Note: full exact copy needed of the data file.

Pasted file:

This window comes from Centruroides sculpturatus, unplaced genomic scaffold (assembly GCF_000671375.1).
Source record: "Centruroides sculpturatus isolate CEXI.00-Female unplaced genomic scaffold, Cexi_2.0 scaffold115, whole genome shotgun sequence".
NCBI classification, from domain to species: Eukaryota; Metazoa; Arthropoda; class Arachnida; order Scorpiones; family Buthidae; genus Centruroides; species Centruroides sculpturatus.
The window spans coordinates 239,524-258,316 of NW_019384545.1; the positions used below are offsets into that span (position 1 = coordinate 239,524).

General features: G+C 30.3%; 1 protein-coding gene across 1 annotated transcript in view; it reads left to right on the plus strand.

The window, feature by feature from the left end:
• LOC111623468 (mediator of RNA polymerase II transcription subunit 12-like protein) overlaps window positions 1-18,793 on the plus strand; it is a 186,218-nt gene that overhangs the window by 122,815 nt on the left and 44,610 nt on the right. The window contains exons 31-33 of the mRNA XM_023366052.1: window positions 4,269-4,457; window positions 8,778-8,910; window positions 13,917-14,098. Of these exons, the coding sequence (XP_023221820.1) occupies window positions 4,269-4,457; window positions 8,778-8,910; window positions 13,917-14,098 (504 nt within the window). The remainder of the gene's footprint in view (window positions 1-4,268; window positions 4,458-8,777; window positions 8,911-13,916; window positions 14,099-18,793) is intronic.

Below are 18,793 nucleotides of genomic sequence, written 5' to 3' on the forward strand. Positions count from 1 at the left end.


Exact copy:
This window comes from Centruroides sculpturatus, unplaced genomic scaffold (assembly GCF_000671375.1).
Source record: "Centruroides sculpturatus isolate CEXI.00-Female unplaced genomic scaffold, Cexi_2.0 scaffold115, whole genome shotgun sequence".
NCBI classification, from domain to species: Eukaryota; Metazoa; Arthropoda; class Arachnida; order Scorpiones; family Buthidae; genus Centruroides; species Centruroides sculpturatus.
The window spans coordinates 239,524-258,316 of NW_019384545.1; the positions used below are offsets into that span (position 1 = coordinate 239,524).

General features: G+C 30.3%; 1 protein-coding gene across 1 annotated transcript in view; it reads left to right on the plus strand.

The window, feature by feature from the left end:
• LOC111623468 (mediator of RNA polymerase II transcription subunit 12-like protein) overlaps window positions 1-18,793 on the plus strand; it is a 186,218-nt gene that overhangs the window by 122,815 nt on the left and 44,610 nt on the right. The window contains exons 31-33 of the mRNA XM_023366052.1: window positions 4,269-4,457; window positions 8,778-8,910; window positions 13,917-14,098. Of these exons, the coding sequence (XP_023221820.1) occupies window positions 4,269-4,457; window positions 8,778-8,910; window positions 13,917-14,098 (504 nt within the window). The remainder of the gene's footprint in view (window positions 1-4,268; window positions 4,458-8,777; window positions 8,911-13,916; window positions 14,099-18,793) is intronic.

Below are 18,793 nucleotides of genomic sequence, written 5' to 3' on the forward strand. Positions count from 1 at the left end.